smlogo.gif (1109 bytes)

arrow.gif (58 bytes) Home Page
arrow.gif (58 bytes) Club List
arrow.gif (58 bytes) Calendar of Events

Singles News

arrow.gif (58 bytes) National News
arrow.gif (58 bytes) Local News

arrow.gif (58 bytes) Lead Story

arrow.gif (58 bytes) Links/information
arrow.gif (58 bytes) Library
arrow.gif (58 bytes) Country Singles (our

northern states paper)

Singles Scene News
PO Box 10159
Scottsdale AZ 85271

voice - fax
(480) 945-6746


Do male/female relationships have more difficulties? And who’s to blame for our conflicts and misunderstandings?
by Janet Jacobsen
Jan. 2003

Recently we conducted a small survey at a singles event, to make a start at looking at how single men and women see misunderstandings and conflicts between the sexes. Do we see conflicts and mis-understandings as fairly similar things? Do we see such problems in male/female relationships as more or less common than in other relationships? Our sample was just 22 singles (8 men and 14 women), but this preliminary look says that we may have some interesting similarities - and differences.

Our first question asked participants to rate their agreement with the statement “Misunderstandings happen more often in male/female relationships than in other relationships.” Among the men, 75% agreed, compared to 57% of women. Responding to the statement “Conflicts happen more often in male/female relationships than in other rela-tionships,” about 65% of the women agreed, compared to just 40% of the men. Nearly equal ratios of men and women (20-25%) disagreed with the conflict statement, but men were more likely to mark “don’t know” (40%) than were women (15%).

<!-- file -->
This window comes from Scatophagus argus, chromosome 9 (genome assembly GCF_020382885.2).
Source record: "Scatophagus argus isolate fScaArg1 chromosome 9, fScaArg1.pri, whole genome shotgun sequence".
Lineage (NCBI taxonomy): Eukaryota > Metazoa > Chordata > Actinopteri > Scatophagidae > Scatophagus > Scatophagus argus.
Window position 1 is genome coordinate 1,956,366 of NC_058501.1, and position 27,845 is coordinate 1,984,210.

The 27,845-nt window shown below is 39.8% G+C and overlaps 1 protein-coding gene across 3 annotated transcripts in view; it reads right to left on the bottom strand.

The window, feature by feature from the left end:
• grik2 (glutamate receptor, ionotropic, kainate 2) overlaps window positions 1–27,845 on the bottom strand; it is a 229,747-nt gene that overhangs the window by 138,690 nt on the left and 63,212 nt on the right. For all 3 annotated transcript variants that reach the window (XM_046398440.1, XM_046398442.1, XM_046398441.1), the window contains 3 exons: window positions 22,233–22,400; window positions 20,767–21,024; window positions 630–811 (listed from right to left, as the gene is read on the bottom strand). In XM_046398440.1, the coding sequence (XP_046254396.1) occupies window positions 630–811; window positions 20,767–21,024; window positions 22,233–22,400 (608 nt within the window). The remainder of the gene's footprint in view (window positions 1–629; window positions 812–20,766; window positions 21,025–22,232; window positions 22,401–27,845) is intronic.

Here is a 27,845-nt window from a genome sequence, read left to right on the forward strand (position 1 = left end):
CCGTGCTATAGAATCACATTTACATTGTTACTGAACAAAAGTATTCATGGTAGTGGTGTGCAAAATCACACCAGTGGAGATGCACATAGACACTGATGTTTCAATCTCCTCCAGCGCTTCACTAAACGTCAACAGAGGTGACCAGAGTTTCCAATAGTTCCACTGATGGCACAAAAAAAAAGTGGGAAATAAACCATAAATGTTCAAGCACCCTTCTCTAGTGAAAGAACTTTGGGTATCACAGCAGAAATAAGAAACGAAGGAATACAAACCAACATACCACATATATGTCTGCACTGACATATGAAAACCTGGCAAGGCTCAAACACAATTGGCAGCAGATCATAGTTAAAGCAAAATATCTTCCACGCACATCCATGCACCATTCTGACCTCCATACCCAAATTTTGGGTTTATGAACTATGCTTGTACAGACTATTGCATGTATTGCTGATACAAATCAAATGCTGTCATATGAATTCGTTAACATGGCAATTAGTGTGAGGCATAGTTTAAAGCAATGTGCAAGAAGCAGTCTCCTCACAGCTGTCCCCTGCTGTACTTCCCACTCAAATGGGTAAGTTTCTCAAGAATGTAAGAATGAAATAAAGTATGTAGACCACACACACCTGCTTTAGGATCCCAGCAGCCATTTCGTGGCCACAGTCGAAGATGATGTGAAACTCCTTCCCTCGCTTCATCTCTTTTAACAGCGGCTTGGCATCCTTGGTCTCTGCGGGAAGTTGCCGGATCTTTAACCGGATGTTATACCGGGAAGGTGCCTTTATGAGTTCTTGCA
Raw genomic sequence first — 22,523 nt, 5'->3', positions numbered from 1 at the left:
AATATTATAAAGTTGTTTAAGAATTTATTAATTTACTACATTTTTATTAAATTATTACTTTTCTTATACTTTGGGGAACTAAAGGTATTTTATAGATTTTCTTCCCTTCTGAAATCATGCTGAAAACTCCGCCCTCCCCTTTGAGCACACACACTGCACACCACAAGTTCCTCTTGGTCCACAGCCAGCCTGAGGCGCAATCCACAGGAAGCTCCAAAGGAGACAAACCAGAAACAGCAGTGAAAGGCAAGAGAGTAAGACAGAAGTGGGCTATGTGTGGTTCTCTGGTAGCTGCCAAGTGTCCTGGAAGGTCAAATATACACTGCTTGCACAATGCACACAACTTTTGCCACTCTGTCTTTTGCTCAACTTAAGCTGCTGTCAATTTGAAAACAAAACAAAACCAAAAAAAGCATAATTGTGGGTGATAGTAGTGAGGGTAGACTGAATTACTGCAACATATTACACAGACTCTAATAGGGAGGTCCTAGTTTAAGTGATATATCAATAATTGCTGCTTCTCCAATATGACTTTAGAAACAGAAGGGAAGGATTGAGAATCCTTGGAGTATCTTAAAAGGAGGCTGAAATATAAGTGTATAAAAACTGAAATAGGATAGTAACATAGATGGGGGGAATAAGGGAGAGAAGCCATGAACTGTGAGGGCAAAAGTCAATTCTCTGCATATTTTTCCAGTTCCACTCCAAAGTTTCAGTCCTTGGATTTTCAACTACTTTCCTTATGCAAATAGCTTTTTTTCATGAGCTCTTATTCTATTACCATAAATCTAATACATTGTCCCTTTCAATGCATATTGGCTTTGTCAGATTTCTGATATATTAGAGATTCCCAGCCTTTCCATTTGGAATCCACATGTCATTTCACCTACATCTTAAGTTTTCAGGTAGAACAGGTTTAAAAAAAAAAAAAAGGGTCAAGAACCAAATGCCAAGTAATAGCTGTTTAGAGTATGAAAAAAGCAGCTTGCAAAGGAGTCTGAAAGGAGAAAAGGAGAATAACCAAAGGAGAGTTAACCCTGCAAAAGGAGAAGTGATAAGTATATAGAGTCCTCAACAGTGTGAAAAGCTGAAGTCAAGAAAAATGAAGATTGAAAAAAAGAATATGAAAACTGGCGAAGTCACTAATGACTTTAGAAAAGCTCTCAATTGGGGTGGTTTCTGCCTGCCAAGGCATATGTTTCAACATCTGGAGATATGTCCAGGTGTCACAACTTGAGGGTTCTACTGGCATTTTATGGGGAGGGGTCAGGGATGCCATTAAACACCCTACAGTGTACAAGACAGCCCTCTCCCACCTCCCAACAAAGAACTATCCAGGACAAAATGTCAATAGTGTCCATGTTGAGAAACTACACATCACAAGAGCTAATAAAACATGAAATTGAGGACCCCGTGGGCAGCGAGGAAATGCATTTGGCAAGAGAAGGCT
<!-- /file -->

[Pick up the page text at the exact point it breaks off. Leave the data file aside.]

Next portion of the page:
So while about equal numbers of women indi-cate that both misunderstandings and conflict are more likely in male/female relationships than in other relationships, men feel the same about misun-derstandings, but not about conflict.

On both questions, we asked who was most often at fault when misunderstandings or con-flicts happen in male/female rela-tionships: the man, the woman, both parties, or “no one’s fault.” In both misunderstandings and conflict, about 70% of women said that both parties were to blame, but women were more likely to say it was no one’s fault in misunderstandings (20%) than in conflicts (15%). Men preferred the no one’s fault option in misunderstandings (50%, with 40% blaming both parties), but thought that both parties were more often at fault in conflicts (about 65%, with 25% selecting “no one’s fault”).
So we seem to have a different perception on when a dispute is based on equal blame, compared to when such difficulties “just happen,” with no one to blame. Both sexes, however, are more likely to see both parties as being to blame in conflicts than in misunderstandings.

As a check on singles’ views about male/female inter-actions in general, we asked for responses to the statement, “Good friendships are possible between single men and women.” Interestingly, 100% of both sexes agreed with that single men and women can be friends.

Single men and women seem to agree that misunderstandings and conflicts are more likely in male/female relationships than in other relationships, yet they see the possibility of good friendships with the opposite sex. Talking generally about when difficulties arise, singles of both sexes seem to rarely blame each other, but have somewhat different views about whether both parties share the blame, or no one is at fault.

Our sample is too small to draw any major conclusions at this point, but it does suggest that these are definitely issues worth pursuing, which we plan to do. We’ll give you the results in future issues.